Get a load of this juicy and frankly refreshing morsel from Politico's just-published e-book "Obama's Last Stand" by POLITICO reporter Glenn Thrush. From the article "POLITICO e-book: Obama campaign roiled by conflict":
Obama really doesn’t like, admire or even grudgingly respect Romney. It’s a level of contempt, say aides, he doesn’t even feel for the conservative, combative House Majority Leader Eric Cantor, the Hill Republican he disliked the most. “There was a baseline of respect for John McCain. The president always thought he was an honorable man and a war hero,” a longtime Obama adviser said. “That doesn’t hold true for Romney. He was no goddamned war hero.”
Delicious! Anyone that doesn't think Obama's got ideological teeth or political grit is sure in for a surprise. Here's another nugget:
"This has produced a campaign being animated by one thing above all. It is Obama’s own burning competitiveness, with his remorseless focus on beating Mitt Romney — an opponent he genuinely views with contempt and fears will be unfit to run the country."
Obama clearly understands the long-term negative ramifications for the country of a Romney win, and it's exciting to know that he's as excited to topple Romney as we are and understands the stakes as much as we do.
The title of the article ("Obama campaign roiled by conflict") notwithstanding, it sounds like the described infighting is somewhat exaggerated. Other than Stefanie Cutter and David Axelrod's admittedly brief (if overdramatized) spat, which the article reports they quickly patched up, and in spite of how upset some in Obama's camp (mostly West Wingers) were at Biden for the gay marriage "flap" that accelerated Obama's historic announcement of support for the gay community, the e-book seems to show a tremendous amount of passionate, burning dimension to Obama, which is invigorating to me personally. Below are some of these, with my interpretations bolded:
1. Obama is super committed to Joe Biden
In an emotional one-on-one meeting with Obama, Biden apologized profusely and said he’d been betrayed by Obama’s aides.
The president tried to calm him down, saying, “Look, Joe, there are people who want to divide us. You and I have to be on the same page from now on. You and I have to make sure that we don’t get divided.”
This is particularly salient amidst last week's chains "gaffe" and the hand-wringing op-eds that ensued
. It is really nice to hear, from the horse's mouth, the commitment of our Commander-in-Chief to his right-hand man.
2. Obama has the long game in mind and is absolutely playing chess
The two things Obama fears most about a Romney victory: A 7-to-2 conservative Supreme Court within a few years.
He gets it :).
3. Obama fears the GOP taking credit for the inevitable economic rebound they did everything to obstruct
And the equally unbearable possibility, in his mind, that Romney will get to take a victory lap on an economic rebound Obama sees as just around the corner. “I’m not going to let him win … so that he can take credit when the economy turns around,” Obama said, according to an aide.
This, along with the long-term impact of Supreme Court appointments, are perhaps the two key reasons why we cannot stand in the sidelines this election and must work just as hard if not harder to re-elect Obama than we did to elect him four years ago. If the GOP is allowed to take credit for our side's financial philosophy and/or is able to appoint conservative justices, the left-leaning social and political agenda and its politicians will be dealt a crushing ideological and electoral blow for generations to come.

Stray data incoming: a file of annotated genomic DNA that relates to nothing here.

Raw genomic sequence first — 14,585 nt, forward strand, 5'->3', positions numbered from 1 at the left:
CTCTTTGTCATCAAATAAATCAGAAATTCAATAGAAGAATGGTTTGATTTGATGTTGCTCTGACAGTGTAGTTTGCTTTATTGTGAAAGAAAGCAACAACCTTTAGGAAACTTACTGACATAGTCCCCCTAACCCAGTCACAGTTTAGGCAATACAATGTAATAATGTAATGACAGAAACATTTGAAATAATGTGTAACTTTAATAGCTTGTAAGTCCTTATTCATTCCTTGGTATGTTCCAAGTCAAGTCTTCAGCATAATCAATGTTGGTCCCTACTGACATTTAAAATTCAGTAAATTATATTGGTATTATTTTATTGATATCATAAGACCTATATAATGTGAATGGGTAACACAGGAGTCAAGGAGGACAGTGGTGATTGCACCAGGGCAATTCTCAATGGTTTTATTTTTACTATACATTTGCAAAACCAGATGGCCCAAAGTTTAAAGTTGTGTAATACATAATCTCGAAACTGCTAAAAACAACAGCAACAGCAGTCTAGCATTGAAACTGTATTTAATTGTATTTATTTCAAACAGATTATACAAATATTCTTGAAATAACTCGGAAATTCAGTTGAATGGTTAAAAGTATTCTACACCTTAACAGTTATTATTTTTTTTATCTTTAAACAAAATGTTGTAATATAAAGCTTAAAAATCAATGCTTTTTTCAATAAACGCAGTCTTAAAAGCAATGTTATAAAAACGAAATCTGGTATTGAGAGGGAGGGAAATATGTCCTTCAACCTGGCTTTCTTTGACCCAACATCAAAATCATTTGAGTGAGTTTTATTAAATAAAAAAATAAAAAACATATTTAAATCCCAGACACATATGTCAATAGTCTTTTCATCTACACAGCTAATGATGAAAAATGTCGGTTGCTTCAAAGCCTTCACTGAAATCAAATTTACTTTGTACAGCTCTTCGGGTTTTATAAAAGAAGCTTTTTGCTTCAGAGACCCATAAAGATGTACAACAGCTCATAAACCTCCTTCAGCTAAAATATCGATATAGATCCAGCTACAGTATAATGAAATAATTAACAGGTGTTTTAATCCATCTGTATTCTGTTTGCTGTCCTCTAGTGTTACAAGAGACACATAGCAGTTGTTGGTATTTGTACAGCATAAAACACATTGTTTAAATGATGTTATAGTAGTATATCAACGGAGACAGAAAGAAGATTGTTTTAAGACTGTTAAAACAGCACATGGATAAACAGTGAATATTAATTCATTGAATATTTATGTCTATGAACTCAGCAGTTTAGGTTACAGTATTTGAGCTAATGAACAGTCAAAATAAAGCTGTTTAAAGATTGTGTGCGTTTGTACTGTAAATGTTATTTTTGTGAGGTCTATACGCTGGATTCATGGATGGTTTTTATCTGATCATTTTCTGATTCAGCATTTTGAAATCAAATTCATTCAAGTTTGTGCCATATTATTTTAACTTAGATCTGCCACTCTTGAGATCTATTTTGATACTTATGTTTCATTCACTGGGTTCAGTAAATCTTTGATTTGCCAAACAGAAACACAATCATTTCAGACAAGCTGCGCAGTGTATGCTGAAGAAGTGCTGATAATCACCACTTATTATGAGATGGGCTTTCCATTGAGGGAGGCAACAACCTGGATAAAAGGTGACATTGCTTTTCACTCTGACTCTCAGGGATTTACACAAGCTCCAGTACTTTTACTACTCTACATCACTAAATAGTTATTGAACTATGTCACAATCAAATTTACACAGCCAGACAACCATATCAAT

If that doesn't get you up out of bed for the next two months, nothing will.
4. Obama vehemently opposes and views Citizens United as an existential threat to democracy
Obama still believes Citizens United, the 2010 Supreme Court decision that unleashed the super PACs, poses a huge threat to representative democracy by equating the largesse of self-serving billionaires with free speech.
5. Obama Cares How Enthusiastic We Are
During secret Sunday Roosevelt Room meetings with his top political and White House advisers, Obama has expressed concerns that the enthusiasm gap between his 2008 and 2012 support could cost him the election. He often peppers participants with pointed questions about campaign metrics — he’s especially interested in gauges of base enthusiasm, including the latest reports on volunteer enrollment in swing states and college campuses.
This may come as a surprise to some of us here who engaged in the roiling internal wars a year or so ago...
6. Obama is confident as hell
“Look, guys. I plan on winning this race,” he said, according to a person briefed on the interaction. “If I don’t win, then anything we say now doesn’t matter. I plan on winning this race. So let’s figure out how to win this race.”
7. Obama doesn't mind playing ball–
He views it as a necessary part of campaigning, as a natural — if unpleasant — rotation of the cyclical political wheel.
8. –yet remains, at his core, committed to the spirit of the high ground
Despite Obama’s all-in commitment to the campaign, there have been signs of strain. And people close to him detect, from time to time, a yearning for the high ground. It is most often reflected during his drafting of speeches — a therapeutic, clarifying exercise for a politician with a writer’s impulse to reconciling contradiction through narrative.
I'm fired up and ready to GO!
DIARY TITLE CHANGED FOR THE SAKE OF COMMUNITY. Not because I agree with the amazing hand-wringing below. Hat tip to Calidad.
Jesus Christ on a Rafalca dancing stick.